The first article in a two-part series written by Richard Quinnell, who wrote the popular series about the art of composting.
Paper and paper products are perhaps the most used daily recyclable commodity, so much so some of us may not be aware that we are using a recycled paper product. Recycle paper tonnage is more than plastic, glass and aluminium combined.
Let’s consider what 1 metric ton of recycled paper saves:
17 mature trees
24500 litres of water
1330 litres of oil
4000 kilowatts of electricity (enough to power a middle-class home for +6 months)
3 m³ of landfill space
1 metric ton of CO2 gas
The above figures are not debatable, paper recycling is an environmental win. Newsprint, for example, is recycled into new blank newsprint, egg cartons, building insulation, food trays, kitty litter, and toilet paper to name but a few products. South Africa compares favourably with the world in the percentage of recycled paper. The Paper Recycle Association of SA (PRASA) predicted 63% paper used in SA will be recycled by 2017. 2015 saw 66% of used paper being recycled. That says something positive about the citizens of our country.
Much can be written on the history of paper and recycling. The internet is there for those wanting more information. Briefly, China is credited as the first country making paper from various products such as bark, hemp and rags, boiled into a pulp and dried in thin sheets in order to record important information and history. The art of papermaking to the west was through the capturing of a Chinese paper mill by Muslims (Syria, Saudi Arabia & Iraq) who then took the secret with them to Europe. The first paper mill was built in Spain. The next 800 years saw papermaking in Europe become an important industry for the making of books; for bibles, school and library, historical and financial records. In 1690 America’s first paper mill started using old linen to produce paper. As we see from above paper recycling or paper from recycled products started way back in time.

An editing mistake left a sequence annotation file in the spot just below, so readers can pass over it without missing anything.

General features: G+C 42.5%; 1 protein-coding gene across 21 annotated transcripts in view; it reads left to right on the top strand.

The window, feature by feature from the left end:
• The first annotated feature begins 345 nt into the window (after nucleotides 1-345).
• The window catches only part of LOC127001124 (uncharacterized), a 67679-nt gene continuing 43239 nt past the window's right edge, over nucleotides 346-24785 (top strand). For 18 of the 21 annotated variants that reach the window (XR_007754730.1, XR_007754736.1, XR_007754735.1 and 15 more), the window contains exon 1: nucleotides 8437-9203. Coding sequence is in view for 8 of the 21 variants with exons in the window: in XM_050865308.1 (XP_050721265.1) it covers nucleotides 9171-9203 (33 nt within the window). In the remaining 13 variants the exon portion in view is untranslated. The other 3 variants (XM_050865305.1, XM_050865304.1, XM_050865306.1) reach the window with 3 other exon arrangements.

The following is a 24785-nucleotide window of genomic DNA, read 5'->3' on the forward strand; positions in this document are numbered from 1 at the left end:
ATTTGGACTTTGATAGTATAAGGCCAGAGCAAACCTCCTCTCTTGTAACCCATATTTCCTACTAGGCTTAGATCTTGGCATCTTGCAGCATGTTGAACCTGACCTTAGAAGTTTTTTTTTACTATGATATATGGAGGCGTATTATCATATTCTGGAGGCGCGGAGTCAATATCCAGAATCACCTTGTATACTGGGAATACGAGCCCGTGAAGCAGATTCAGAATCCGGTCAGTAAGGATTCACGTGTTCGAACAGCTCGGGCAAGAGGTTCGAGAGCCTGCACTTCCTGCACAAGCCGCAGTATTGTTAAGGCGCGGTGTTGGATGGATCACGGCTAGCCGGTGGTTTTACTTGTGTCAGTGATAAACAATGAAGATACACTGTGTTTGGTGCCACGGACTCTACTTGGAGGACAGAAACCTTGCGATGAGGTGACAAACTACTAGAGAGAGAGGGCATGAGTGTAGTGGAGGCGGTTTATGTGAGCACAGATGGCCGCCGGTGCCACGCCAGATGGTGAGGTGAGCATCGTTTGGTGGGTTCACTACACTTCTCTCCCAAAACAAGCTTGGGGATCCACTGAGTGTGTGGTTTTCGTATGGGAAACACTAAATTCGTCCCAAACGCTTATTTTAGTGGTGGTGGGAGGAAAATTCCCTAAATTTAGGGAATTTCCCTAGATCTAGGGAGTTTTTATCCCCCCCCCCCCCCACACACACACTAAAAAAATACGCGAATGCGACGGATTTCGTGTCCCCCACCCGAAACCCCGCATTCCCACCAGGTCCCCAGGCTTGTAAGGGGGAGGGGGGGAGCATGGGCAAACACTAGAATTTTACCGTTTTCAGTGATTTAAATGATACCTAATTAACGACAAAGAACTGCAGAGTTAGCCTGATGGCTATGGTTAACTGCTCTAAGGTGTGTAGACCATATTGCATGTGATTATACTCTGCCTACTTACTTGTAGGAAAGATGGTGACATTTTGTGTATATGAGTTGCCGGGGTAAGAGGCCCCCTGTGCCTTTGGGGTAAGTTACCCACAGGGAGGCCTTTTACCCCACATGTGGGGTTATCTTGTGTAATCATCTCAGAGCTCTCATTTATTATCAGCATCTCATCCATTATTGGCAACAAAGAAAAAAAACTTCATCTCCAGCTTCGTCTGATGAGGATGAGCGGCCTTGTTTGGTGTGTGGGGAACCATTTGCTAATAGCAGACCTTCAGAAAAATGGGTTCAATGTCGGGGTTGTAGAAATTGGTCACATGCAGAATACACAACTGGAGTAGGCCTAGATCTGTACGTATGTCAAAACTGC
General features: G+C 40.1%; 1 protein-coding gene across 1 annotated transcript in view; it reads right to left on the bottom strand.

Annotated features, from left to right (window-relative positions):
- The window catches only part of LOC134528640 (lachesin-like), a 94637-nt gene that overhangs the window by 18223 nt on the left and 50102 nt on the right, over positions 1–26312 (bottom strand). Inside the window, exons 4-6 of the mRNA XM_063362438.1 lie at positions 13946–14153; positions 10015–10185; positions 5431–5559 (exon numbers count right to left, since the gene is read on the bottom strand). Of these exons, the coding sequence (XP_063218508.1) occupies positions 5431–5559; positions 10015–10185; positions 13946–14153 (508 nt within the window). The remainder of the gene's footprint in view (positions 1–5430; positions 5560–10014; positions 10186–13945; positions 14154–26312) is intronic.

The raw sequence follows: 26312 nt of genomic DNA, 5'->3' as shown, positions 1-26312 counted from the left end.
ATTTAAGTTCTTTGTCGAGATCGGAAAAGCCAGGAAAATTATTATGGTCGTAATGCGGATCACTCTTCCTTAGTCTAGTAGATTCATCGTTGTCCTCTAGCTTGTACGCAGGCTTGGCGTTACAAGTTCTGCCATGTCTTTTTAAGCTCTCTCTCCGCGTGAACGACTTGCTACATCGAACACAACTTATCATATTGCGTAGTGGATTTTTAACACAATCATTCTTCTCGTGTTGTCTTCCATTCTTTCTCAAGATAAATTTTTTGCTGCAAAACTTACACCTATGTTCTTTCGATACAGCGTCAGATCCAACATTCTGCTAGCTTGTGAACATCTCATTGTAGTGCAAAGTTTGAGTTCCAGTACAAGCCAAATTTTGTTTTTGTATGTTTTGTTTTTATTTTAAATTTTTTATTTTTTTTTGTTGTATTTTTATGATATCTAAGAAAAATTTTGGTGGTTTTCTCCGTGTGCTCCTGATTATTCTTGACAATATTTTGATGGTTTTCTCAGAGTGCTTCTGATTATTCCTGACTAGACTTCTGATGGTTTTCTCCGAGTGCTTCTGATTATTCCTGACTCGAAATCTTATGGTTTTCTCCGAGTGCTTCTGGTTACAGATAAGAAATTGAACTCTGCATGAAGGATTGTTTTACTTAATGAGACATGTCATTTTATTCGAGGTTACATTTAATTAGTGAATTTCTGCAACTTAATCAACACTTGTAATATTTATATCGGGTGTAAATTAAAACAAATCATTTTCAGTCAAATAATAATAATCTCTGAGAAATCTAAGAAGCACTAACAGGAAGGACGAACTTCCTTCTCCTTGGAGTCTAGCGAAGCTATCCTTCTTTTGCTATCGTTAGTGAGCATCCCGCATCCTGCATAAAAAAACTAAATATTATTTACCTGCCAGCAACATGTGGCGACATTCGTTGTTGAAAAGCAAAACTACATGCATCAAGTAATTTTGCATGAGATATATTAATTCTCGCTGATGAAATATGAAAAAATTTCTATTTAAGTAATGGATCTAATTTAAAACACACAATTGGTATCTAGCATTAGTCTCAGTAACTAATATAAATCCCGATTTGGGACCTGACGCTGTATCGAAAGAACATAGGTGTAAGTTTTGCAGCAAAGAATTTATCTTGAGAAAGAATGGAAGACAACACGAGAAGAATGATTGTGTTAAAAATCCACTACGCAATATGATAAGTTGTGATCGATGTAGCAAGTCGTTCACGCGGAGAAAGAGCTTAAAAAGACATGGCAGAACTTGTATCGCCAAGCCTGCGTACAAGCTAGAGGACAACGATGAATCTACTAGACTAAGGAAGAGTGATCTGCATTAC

Recycled paper is used for producing newsprint and magazine paper, notepads, paper shopping bags, toilet paper, cardboard boxes and various food product packaging (eggs, vegetables). Paper can be recycled up to 7 times before the fibres become too short to create a strong enough bond.
Glossy magazines can be recycled but the paper that is plastic or wax coated cannot be recycled. It is therefore up to us to think of alternatives that we can buy or do to minimise the purchase or use of non-recyclable paper products.
During the 1990’s there was a keen interest in the homemade recycled paper for arts and crafts. Overnight, shredded paper bins at offices were poached for their contents. Magazines of all calibre carried articles on how to do decorative recycle paper at home.
Would it not be a tourist plus for Sabie whereby as much as possible paper and cardboard was recycled locally thereby creating employment? Fresh produce trays and bowls could be produced locally for the town’s chain stores thereby reducing the need for polystyrene. Tourists will be attracted to such a venture. There are paper collectors for the town. Assist them by placing paper products is its own bag/box.
Next, we are going to look at making recycled paper and other products from the waste paper which the family can do as fun together.